OM-1 Rear Derailer Update

OM-1 Rear Derailer Update

It’s been 4 years in development and we’ve told some of the history and progress before—on the Blahg and on InstaGram and probably some mention in these eMail updates, too. But as of September 21, 2022 (this past Wednesday), the design is final, the files have been sent and received, and we have only to wait for a sample, to make sure all’s well. Some bullet points/short details:


  • OM stands for Opposite Movement. It’s a “low-normal” derailer, meaning that when the spring is relaxed, the derailer pulleys are under the big cog, the low-gear. To shift to higher gears, you have to pull against/stretch the spring. This is the opposite of the way all other modern (“high-normal”) derailers are made—but it is not the fruit of Rivendell’s nonexistent Genius.


Low-normal derailers were common in the 1950s. The first super-duper, revolutionary slant-parallelogram 1964 SunTour Gran-Prix derailer was low-normal. IT MAKES MORE SENSE, but SunTour had zero clout and influence back then, and when Campagnolo introduced its Gran Sport derailer in 1960, that everybody who was a cool pro used that. Simplex copied it. Huret copied the same high-normal movement, and SunTour (and Shimano) were those little-known Japanese makers that were still finding their way in the world.


SunTour derailers were first exported in the early 1970s. Maybe 1970 itself. That was the year of the Bike Boom, and European derailer-makers couldn’t supply the surge. After a while, several years, it became apparent that SunTour derailers, with the magical slant-parallelogram feature that kept the top pulley close to the cogs throughout its outward-inward path, was shifting magic. When the patent ran out in 1984, Shimano hopped on it, and must have been planning, because they had their own slant-parallelogram derailers in 1985.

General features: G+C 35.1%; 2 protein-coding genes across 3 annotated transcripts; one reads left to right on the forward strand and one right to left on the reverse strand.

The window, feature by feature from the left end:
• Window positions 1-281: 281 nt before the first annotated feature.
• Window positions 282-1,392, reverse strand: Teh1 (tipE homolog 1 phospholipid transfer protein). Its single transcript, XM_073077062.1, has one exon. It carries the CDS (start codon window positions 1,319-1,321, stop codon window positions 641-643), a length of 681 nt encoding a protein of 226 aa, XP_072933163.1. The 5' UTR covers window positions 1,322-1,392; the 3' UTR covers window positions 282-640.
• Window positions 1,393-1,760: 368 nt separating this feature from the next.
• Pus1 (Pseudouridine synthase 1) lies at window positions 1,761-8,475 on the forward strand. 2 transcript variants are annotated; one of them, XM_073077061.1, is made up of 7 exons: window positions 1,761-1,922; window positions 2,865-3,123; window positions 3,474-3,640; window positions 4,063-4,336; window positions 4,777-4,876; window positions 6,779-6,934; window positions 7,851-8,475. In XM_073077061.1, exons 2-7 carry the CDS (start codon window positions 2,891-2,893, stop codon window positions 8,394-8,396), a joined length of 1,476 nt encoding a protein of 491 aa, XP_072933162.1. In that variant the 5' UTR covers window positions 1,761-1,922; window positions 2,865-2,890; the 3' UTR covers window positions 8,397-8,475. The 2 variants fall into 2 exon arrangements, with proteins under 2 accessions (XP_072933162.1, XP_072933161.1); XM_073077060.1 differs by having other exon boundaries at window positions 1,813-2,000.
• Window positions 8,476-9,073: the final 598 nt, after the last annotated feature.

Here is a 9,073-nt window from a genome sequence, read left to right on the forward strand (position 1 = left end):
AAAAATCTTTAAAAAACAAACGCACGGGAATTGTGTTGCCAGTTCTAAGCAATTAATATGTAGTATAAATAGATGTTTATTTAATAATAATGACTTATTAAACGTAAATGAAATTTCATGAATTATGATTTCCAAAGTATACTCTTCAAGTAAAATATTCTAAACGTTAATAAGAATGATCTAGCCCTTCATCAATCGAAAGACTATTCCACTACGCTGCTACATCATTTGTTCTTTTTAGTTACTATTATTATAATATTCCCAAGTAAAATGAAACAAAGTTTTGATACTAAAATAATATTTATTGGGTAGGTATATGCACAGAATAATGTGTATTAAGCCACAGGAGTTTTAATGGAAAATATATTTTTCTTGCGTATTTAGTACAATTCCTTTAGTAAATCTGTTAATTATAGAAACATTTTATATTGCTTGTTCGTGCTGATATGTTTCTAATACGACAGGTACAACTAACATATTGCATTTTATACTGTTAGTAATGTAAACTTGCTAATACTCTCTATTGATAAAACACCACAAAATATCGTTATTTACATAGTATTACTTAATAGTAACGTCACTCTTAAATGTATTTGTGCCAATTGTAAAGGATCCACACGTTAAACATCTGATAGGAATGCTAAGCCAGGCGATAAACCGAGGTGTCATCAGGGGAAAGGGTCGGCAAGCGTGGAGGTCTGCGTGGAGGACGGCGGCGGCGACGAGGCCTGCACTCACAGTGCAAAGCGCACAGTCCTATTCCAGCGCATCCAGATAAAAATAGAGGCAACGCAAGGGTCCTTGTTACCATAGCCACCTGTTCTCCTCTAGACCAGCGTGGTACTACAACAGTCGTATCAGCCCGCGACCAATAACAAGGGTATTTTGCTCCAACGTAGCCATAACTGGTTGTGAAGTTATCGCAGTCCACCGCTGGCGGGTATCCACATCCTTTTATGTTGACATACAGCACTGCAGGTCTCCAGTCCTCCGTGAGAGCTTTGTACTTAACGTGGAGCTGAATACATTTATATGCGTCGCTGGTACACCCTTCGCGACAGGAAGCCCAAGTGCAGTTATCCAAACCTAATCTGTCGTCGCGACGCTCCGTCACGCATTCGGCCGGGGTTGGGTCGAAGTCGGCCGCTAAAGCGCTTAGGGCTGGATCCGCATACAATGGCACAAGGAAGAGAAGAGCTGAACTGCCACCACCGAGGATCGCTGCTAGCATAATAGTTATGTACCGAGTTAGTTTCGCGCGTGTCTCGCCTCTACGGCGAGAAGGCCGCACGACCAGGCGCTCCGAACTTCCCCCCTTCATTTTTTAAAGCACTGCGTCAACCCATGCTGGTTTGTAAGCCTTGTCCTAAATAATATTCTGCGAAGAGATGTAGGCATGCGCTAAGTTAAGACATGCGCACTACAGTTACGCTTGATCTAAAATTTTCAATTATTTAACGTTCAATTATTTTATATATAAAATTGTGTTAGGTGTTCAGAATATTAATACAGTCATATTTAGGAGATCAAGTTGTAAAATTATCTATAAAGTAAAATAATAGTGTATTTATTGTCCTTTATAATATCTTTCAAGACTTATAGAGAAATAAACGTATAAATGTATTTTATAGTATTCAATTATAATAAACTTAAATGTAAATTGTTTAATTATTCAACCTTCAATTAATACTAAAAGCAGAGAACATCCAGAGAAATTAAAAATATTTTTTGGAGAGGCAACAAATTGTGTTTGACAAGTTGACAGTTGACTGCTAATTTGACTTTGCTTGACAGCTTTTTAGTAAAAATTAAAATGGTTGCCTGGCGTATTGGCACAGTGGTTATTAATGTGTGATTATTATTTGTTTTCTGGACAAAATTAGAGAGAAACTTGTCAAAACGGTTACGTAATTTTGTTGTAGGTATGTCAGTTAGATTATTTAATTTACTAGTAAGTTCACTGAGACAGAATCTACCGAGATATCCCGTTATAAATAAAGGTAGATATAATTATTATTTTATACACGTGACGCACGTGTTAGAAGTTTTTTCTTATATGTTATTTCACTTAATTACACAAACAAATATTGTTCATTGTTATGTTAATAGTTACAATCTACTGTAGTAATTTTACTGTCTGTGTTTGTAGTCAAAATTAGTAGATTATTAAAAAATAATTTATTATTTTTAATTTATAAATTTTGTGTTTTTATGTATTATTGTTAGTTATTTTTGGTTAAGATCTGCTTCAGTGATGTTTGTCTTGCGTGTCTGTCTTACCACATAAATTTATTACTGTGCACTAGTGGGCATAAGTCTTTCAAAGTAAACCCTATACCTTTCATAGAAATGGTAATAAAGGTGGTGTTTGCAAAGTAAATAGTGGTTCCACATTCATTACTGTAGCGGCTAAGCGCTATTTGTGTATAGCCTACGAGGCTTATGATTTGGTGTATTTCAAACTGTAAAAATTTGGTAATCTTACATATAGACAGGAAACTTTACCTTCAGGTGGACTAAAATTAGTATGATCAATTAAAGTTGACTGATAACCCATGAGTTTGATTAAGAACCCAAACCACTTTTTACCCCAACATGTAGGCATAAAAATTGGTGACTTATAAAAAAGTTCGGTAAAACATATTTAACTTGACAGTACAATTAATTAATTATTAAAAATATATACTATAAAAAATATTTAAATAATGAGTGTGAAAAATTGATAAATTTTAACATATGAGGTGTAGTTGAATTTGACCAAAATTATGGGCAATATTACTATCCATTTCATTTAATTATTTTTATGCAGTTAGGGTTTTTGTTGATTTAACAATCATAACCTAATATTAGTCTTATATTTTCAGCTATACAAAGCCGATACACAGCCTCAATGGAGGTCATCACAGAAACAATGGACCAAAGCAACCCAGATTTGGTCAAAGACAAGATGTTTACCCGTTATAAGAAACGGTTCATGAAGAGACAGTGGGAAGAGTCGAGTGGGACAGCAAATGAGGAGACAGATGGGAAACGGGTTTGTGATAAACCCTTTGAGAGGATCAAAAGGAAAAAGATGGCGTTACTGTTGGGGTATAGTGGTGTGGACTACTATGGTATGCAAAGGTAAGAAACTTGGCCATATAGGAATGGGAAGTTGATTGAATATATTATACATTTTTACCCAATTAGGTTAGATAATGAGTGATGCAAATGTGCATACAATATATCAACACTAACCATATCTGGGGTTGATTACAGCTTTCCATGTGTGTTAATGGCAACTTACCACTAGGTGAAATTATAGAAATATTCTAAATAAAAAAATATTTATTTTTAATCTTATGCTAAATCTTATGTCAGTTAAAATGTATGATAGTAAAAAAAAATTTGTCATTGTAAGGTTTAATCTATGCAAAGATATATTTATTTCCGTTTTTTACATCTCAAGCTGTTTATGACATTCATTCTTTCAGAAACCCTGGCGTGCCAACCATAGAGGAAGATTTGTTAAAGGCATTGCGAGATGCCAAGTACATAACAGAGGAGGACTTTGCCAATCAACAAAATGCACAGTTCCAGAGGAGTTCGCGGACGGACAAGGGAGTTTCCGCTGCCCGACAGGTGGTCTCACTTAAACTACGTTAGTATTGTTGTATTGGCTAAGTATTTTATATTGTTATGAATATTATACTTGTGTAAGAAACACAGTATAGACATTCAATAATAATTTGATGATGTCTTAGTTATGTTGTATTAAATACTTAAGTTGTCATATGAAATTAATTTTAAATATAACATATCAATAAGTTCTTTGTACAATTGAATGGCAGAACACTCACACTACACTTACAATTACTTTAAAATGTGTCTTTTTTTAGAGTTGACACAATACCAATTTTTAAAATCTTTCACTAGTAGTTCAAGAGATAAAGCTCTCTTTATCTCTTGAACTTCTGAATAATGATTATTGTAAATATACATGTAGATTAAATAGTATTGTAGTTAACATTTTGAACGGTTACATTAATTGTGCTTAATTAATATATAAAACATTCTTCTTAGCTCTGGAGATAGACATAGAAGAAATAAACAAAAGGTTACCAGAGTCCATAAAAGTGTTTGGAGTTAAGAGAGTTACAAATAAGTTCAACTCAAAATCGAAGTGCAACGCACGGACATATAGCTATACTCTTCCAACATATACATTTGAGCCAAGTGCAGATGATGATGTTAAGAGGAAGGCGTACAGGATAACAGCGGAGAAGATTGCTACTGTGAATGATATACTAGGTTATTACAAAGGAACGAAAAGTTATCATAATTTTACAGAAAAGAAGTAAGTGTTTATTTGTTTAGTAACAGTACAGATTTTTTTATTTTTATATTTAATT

SunTour, for a variety of reasons related to indexed shifting that didn’t work as well as Shimano’s, fell on hard times and eventually quit. The name was bought, you can see it on inexpensive suspension forks, but the Good Old SunTour was gone by the mid-1990s. They’re not coming back, ever, so don’t even hope.


In 2000 (plus or minus a year) Shimano, who was on top of the derailer world by then, introduced its own low-normal derailers, which it called RapidRise. They were made only for mountain,  not road—the ideas being that (1) the low-normal advantage of spring-assist to get the low gears NOW was more of a help to trail riders and tourists than it was to road racers; and (2) Road racers and their followers were more tradition-bound, and less likely to try something different.


But even Shimano was nervous about introducting RapidRise. They believed in it, pushed it, but offered it as a parallel option to its high-normal derailers. Bike manufacturers had the option of low-normal or high-normal derailers of the same grade (Deore, LX, XT, XTR). The big bike makers were too chicken to go whole-hog RapidRise; a few bikes had them, and most bike shop mechanics hated learning knew tricks in setting them up (it’s no harder, it’s just different). Mountain bike racers didn’t want to shift the wrong way in a race. The whole RapidRise movement lasted four years, ending in 2004/5, and Shimano must have been frustrated, because mechanically, logically, intuitively, low-normal/RapidRise derailers are better…for reasons not going into here.